Saturday, August 04, 2012

TED Talk: Daphne Koller (Co-Founder of Coursera) on What We're Learning from Online Education

In the TED Talk above, Stanford professor Daphne Koller shares her excitement about making the college experience available to anyone through her startup, Coursera. With classes from 16 top colleges, Coursera is an innovative model for online learning. While top schools have been putting lectures online for years, Coursera's platform supports the other vital aspect of the classroom: tests and assignments that reinforce learning.


At 8/04/2012 5:52 PM, Blogger Robinsh said...

Thanks for submitting this informative article with the video, now after reading your blog I joined a computer science course from Coursera to know more about the industry I'm interested to join very soon.

See my blog :-

At 8/05/2012 8:28 AM, Blogger George Phillies said...

There are some interesting, not very positive, implications here for the future of scientific research in the country, notably that the university faculty who actually do most research are supported by their teaching, the opportunity to do research while getting a paycheck being a fringe benefit. If a small number of faculty members and a significant technical staff can actually present a coherent intellectual program in addition to presenting special topics courses, there is a large possible financial benefit to students from the scheme here. There will, however, be a secondary consequence that may be less positive.

Of course, there has to be the possibility of offering a coherent degree program as well as single courses in special topics areas. Moore's organic chemistry courses were an identifiable sequence; there may have been others. Coherent course sequences are a step below coherent degrees.

In addition, there are fields (biology and chemistry, not physics or computer science) in which the purpose of the lab exercise is to teach hands, in the sense that university music practice courses teach hands, the laboratory is large, complicated, expensive, and involves hazardous materials, and that aspect of university teaching seems difficult to carry out on this path.

At 8/05/2012 8:32 AM, Blogger George Phillies said...

To that I will add that last year I did video tapes of me lecturing form my four textbooks (one on statistical mechanics, one on polymer dynamics, and two on game design) and generating the simple video was already a major chore. Those videos were not meant to be courses, just support relative to courses and lectures.You can see the playlist outcomes on youtube on the georgephillies channel.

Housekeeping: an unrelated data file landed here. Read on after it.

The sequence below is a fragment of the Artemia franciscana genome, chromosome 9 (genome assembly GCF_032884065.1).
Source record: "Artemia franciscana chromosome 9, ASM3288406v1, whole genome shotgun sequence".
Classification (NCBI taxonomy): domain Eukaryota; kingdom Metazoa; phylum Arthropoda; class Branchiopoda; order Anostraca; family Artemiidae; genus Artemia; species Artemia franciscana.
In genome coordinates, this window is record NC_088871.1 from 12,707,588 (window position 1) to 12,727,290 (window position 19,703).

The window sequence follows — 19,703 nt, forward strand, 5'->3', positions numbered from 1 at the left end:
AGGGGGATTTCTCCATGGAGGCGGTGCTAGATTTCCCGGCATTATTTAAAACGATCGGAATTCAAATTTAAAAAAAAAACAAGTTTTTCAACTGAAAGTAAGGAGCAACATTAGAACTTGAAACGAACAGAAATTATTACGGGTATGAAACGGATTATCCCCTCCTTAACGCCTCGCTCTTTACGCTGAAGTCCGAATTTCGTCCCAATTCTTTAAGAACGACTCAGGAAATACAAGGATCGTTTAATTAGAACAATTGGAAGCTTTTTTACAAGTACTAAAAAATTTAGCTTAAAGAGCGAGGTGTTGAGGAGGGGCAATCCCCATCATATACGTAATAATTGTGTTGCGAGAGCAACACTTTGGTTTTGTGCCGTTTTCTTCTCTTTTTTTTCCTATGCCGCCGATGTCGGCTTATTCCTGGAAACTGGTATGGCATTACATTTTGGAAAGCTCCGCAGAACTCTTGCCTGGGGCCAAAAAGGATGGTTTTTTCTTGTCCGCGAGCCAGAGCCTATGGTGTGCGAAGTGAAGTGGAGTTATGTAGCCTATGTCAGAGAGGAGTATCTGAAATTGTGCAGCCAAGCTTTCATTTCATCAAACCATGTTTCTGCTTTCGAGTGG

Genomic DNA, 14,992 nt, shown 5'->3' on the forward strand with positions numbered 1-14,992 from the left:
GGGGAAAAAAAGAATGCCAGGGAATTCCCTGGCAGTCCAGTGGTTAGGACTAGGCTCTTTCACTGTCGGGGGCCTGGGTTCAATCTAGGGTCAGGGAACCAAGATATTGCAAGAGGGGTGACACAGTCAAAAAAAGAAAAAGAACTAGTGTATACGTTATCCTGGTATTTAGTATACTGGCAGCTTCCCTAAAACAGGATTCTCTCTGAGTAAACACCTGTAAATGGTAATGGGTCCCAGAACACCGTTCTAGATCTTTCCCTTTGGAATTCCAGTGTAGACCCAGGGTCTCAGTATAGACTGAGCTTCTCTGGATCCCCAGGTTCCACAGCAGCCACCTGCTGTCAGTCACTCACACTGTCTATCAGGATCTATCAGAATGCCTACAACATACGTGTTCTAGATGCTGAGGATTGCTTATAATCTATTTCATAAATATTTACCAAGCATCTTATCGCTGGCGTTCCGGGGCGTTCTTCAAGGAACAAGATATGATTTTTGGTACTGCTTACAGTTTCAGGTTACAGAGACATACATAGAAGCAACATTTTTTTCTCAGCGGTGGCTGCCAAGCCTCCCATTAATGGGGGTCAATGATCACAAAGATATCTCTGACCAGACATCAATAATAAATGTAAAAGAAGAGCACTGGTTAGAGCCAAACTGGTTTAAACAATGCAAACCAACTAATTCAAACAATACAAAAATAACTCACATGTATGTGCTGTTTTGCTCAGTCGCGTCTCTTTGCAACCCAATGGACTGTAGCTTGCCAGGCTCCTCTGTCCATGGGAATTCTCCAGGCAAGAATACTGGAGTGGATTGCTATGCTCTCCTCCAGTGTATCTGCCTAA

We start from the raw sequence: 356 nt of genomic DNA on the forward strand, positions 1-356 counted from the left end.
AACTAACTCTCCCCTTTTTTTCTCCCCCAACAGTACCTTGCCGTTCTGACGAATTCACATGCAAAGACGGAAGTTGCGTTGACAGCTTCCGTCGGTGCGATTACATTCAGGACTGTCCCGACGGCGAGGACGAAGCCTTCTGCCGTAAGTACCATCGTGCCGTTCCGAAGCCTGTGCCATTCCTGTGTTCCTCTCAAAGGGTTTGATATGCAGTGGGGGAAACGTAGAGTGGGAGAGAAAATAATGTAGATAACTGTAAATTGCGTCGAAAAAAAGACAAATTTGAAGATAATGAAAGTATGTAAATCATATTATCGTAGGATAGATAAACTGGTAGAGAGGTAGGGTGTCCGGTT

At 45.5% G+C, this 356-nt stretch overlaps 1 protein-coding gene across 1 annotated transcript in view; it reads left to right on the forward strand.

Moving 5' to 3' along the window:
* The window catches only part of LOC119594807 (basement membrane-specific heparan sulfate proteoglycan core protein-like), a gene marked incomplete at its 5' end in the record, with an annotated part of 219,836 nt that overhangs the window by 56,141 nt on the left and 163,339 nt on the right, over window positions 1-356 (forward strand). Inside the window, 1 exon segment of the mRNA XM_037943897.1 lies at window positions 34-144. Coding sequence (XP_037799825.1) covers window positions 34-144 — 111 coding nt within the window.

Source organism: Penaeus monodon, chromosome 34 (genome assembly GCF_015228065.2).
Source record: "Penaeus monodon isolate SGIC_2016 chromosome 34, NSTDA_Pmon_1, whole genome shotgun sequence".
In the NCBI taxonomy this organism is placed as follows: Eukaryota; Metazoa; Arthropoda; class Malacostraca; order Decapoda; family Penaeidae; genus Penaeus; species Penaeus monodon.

At 8/06/2012 9:34 AM, Blogger geoih said...

Not sure how making something so broadly available turns it into a "fundamental human right".

At 8/06/2012 2:15 PM, Blogger Ron H. said...


"Not sure how making something so broadly available turns it into a "fundamental human right"

Confusion abounds on the difference between the fundamental human right to "pursuit of happiness" and the actual attainment of that happiness.

At 8/07/2012 9:07 AM, Anonymous Anonymous said...

Finally got a chance to watch the full video before commenting. Some decent ideas about moving the traditional curricula online, but the fundamental problem is that all these "online college" ventures are too dumb to realize that the existing college curricula are worthless. So they slap the same old shit online, guss it up with some lipstick, and spout off about these ridiculous plans to give it all away for free. The old saying still stands, "You get what you pay for," despite all attempts by silly dot.coms and their venture capitalist grifters/backers to claim the opposite. You're not always paying with money, but with your time and privacy, as with Facebook, and these dot.coms prey on innumerate economic illiterates, ie the users, to make that bargain. Of course, the scam is so slight that they go bankrupt 99% of the time anyway, as Facebook is now finding out, but nobody ever accused Coursera or the other dot.coms of being bright. :)


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